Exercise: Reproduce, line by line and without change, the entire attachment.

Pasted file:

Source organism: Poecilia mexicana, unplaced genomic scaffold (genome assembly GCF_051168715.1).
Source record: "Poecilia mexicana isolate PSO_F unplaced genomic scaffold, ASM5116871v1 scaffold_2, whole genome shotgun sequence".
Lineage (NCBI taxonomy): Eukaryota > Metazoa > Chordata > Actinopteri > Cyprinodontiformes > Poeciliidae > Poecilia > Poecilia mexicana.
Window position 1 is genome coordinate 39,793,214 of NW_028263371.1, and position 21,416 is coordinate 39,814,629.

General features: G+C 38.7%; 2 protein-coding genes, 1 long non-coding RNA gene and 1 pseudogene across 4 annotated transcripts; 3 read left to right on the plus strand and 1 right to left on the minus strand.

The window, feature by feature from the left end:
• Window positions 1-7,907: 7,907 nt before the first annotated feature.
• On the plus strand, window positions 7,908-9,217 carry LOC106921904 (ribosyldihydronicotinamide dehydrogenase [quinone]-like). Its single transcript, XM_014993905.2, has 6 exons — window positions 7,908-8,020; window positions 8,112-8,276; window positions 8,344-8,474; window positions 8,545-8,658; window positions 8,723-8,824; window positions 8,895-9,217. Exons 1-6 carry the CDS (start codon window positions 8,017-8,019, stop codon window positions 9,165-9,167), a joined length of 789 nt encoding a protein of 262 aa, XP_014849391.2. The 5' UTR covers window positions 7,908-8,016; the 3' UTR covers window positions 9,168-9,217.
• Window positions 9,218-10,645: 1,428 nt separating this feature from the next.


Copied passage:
Source organism: Poecilia mexicana, unplaced genomic scaffold (genome assembly GCF_051168715.1).
Source record: "Poecilia mexicana isolate PSO_F unplaced genomic scaffold, ASM5116871v1 scaffold_2, whole genome shotgun sequence".
Lineage (NCBI taxonomy): Eukaryota > Metazoa > Chordata > Actinopteri > Cyprinodontiformes > Poeciliidae > Poecilia > Poecilia mexicana.
Window position 1 is genome coordinate 39,793,214 of NW_028263371.1, and position 21,416 is coordinate 39,814,629.

General features: G+C 38.7%; 2 protein-coding genes, 1 long non-coding RNA gene and 1 pseudogene across 4 annotated transcripts; 3 read left to right on the plus strand and 1 right to left on the minus strand.

The window, feature by feature from the left end:
• Window positions 1-7,907: 7,907 nt before the first annotated feature.
• On the plus strand, window positions 7,908-9,217 carry LOC106921904 (ribosyldihydronicotinamide dehydrogenase [quinone]-like). Its single transcript, XM_014993905.2, has 6 exons — window positions 7,908-8,020; window positions 8,112-8,276; window positions 8,344-8,474; window positions 8,545-8,658; window positions 8,723-8,824; window positions 8,895-9,217. Exons 1-6 carry the CDS (start codon window positions 8,017-8,019, stop codon window positions 9,165-9,167), a joined length of 789 nt encoding a protein of 262 aa, XP_014849391.2. The 5' UTR covers window positions 7,908-8,016; the 3' UTR covers window positions 9,168-9,217.
• Window positions 9,218-10,645: 1,428 nt separating this feature from the next.